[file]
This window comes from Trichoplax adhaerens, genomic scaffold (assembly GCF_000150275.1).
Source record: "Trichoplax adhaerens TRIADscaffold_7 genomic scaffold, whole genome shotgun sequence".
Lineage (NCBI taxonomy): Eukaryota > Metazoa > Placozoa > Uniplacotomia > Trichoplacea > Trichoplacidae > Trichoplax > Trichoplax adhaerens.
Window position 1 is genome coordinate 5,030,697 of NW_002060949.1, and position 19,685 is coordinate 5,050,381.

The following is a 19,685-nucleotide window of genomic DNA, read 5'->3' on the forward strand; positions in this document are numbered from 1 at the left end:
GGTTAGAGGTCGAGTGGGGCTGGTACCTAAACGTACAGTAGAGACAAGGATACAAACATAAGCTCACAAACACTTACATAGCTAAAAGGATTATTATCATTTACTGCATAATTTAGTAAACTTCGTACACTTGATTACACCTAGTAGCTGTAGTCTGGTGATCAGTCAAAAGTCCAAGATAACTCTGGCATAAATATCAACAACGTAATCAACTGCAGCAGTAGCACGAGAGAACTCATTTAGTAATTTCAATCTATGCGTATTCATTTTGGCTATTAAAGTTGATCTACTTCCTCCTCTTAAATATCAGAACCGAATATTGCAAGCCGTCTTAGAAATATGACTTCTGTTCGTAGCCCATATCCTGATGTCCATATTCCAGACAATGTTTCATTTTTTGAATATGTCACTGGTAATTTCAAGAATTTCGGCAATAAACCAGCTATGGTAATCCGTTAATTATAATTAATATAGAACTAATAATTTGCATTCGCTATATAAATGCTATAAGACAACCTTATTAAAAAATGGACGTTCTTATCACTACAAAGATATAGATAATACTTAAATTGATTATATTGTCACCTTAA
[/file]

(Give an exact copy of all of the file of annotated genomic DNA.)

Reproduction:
This window comes from Trichoplax adhaerens, genomic scaffold (assembly GCF_000150275.1).
Source record: "Trichoplax adhaerens TRIADscaffold_7 genomic scaffold, whole genome shotgun sequence".
Lineage (NCBI taxonomy): Eukaryota > Metazoa > Placozoa > Uniplacotomia > Trichoplacea > Trichoplacidae > Trichoplax > Trichoplax adhaerens.
Window position 1 is genome coordinate 5,030,697 of NW_002060949.1, and position 19,685 is coordinate 5,050,381.

The following is a 19,685-nucleotide window of genomic DNA, read 5'->3' on the forward strand; positions in this document are numbered from 1 at the left end:
GGTTAGAGGTCGAGTGGGGCTGGTACCTAAACGTACAGTAGAGACAAGGATACAAACATAAGCTCACAAACACTTACATAGCTAAAAGGATTATTATCATTTACTGCATAATTTAGTAAACTTCGTACACTTGATTACACCTAGTAGCTGTAGTCTGGTGATCAGTCAAAAGTCCAAGATAACTCTGGCATAAATATCAACAACGTAATCAACTGCAGCAGTAGCACGAGAGAACTCATTTAGTAATTTCAATCTATGCGTATTCATTTTGGCTATTAAAGTTGATCTACTTCCTCCTCTTAAATATCAGAACCGAATATTGCAAGCCGTCTTAGAAATATGACTTCTGTTCGTAGCCCATATCCTGATGTCCATATTCCAGACAATGTTTCATTTTTTGAATATGTCACTGGTAATTTCAAGAATTTCGGCAATAAACCAGCTATGGTAATCCGTTAATTATAATTAATATAGAACTAATAATTTGCATTCGCTATATAAATGCTATAAGACAACCTTATTAAAAAATGGACGTTCTTATCACTACAAAGATATAGATAATACTTAAATTGATTATATTGTCACCTTAA